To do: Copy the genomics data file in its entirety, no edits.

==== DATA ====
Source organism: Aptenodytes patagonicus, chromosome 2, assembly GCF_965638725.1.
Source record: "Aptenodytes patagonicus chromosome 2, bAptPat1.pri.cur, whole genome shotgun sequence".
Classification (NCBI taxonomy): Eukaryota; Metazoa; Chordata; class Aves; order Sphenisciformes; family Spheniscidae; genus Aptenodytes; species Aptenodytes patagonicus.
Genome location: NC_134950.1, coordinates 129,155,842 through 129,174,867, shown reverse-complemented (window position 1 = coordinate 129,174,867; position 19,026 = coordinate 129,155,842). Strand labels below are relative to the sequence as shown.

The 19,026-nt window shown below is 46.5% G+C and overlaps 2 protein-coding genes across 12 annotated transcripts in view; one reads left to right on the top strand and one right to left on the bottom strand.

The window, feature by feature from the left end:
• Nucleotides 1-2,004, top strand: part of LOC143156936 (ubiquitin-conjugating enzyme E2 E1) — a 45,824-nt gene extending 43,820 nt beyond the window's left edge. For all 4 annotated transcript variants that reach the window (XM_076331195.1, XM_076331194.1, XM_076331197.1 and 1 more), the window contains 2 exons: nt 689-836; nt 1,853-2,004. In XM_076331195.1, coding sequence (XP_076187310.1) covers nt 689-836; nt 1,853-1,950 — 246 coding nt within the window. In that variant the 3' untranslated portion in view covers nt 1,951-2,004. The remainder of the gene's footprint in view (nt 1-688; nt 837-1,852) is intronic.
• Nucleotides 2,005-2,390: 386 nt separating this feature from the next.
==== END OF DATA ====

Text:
Source organism: Aptenodytes patagonicus, chromosome 2, assembly GCF_965638725.1.
Source record: "Aptenodytes patagonicus chromosome 2, bAptPat1.pri.cur, whole genome shotgun sequence".
Classification (NCBI taxonomy): Eukaryota; Metazoa; Chordata; class Aves; order Sphenisciformes; family Spheniscidae; genus Aptenodytes; species Aptenodytes patagonicus.
Genome location: NC_134950.1, coordinates 129,155,842 through 129,174,867, shown reverse-complemented (window position 1 = coordinate 129,174,867; position 19,026 = coordinate 129,155,842). Strand labels below are relative to the sequence as shown.

The 19,026-nt window shown below is 46.5% G+C and overlaps 2 protein-coding genes across 12 annotated transcripts in view; one reads left to right on the top strand and one right to left on the bottom strand.

The window, feature by feature from the left end:
• Nucleotides 1-2,004, top strand: part of LOC143156936 (ubiquitin-conjugating enzyme E2 E1) — a 45,824-nt gene extending 43,820 nt beyond the window's left edge. For all 4 annotated transcript variants that reach the window (XM_076331195.1, XM_076331194.1, XM_076331197.1 and 1 more), the window contains 2 exons: nt 689-836; nt 1,853-2,004. In XM_076331195.1, coding sequence (XP_076187310.1) covers nt 689-836; nt 1,853-1,950 — 246 coding nt within the window. In that variant the 3' untranslated portion in view covers nt 1,951-2,004. The remainder of the gene's footprint in view (nt 1-688; nt 837-1,852) is intronic.
• Nucleotides 2,005-2,390: 386 nt separating this feature from the next.